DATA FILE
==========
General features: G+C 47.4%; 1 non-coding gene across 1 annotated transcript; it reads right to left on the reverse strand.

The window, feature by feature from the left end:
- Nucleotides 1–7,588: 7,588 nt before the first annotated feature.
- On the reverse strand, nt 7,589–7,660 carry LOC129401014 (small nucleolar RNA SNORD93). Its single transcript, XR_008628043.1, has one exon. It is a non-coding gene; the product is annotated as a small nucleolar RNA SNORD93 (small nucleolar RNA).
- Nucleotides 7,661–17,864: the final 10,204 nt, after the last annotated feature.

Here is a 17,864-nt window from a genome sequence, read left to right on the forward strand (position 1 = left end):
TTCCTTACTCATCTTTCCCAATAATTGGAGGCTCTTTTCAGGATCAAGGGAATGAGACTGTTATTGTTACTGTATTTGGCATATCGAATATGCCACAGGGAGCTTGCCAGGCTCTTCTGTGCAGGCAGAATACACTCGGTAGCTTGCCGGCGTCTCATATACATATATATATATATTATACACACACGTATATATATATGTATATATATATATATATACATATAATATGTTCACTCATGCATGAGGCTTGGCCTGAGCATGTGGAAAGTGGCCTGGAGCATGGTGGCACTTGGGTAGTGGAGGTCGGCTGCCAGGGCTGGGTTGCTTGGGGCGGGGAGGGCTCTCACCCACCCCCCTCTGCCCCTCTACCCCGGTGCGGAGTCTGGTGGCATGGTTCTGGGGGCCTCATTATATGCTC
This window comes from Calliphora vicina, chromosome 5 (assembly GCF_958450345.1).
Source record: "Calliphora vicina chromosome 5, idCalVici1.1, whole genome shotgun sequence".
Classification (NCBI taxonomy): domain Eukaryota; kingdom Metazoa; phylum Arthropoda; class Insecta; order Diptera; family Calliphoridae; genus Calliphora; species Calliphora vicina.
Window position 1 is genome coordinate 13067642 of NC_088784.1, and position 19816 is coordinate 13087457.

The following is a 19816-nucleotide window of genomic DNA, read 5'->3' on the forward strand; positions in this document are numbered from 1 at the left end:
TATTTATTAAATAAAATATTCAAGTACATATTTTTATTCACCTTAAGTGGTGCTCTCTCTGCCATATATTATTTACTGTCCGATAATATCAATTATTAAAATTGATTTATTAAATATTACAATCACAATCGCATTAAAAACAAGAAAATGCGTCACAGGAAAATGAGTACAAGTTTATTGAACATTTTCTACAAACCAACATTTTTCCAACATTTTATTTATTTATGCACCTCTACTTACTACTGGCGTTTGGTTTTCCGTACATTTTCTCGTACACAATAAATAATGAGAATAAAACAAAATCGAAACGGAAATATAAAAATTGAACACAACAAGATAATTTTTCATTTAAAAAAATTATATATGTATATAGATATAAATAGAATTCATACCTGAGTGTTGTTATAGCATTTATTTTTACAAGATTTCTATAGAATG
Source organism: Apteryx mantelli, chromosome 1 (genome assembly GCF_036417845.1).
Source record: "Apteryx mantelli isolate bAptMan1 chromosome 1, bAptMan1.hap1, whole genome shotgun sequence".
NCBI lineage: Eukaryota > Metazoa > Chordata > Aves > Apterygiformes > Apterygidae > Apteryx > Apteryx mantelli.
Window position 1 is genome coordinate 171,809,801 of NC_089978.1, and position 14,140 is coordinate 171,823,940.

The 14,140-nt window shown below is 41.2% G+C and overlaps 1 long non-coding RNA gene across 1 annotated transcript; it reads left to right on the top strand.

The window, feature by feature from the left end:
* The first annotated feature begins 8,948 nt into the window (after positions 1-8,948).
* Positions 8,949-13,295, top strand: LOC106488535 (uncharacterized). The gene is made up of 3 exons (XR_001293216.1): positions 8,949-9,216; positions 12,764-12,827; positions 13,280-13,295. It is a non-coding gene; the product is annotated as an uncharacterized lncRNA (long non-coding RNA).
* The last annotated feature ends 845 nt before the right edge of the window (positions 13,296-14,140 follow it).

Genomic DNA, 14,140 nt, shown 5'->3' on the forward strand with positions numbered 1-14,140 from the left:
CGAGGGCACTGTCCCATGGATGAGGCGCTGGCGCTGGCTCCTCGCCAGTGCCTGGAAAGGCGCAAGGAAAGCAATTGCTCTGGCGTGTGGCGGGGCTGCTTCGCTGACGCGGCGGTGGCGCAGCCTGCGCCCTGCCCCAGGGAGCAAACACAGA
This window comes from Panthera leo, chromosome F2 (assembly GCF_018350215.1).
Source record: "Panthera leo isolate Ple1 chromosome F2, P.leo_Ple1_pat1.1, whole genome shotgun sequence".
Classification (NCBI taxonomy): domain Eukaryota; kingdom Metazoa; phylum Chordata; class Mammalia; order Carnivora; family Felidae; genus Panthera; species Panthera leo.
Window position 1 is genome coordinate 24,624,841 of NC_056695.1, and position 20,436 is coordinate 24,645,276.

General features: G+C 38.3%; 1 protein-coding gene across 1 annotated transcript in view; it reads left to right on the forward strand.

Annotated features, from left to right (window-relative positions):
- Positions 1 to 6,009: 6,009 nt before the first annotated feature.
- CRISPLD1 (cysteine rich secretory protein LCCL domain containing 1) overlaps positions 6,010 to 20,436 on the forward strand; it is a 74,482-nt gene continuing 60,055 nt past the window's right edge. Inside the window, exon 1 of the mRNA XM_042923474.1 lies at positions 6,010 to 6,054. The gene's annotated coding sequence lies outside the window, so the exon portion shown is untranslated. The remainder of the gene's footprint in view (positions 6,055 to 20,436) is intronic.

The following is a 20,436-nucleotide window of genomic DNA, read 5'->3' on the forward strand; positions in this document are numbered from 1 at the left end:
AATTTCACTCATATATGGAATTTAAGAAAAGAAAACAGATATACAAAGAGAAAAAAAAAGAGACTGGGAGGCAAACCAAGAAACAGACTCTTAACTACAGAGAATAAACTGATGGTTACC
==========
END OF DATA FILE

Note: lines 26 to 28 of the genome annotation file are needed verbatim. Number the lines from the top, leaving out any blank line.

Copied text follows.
Source record: "Panthera leo isolate Ple1 chromosome F2, P.leo_Ple1_pat1.1, whole genome shotgun sequence".
Classification (NCBI taxonomy): domain Eukaryota; kingdom Metazoa; phylum Chordata; class Mammalia; order Carnivora; family Felidae; genus Panthera; species Panthera leo.
Window position 1 is genome coordinate 24,624,841 of NC_056695.1, and position 20,436 is coordinate 24,645,276.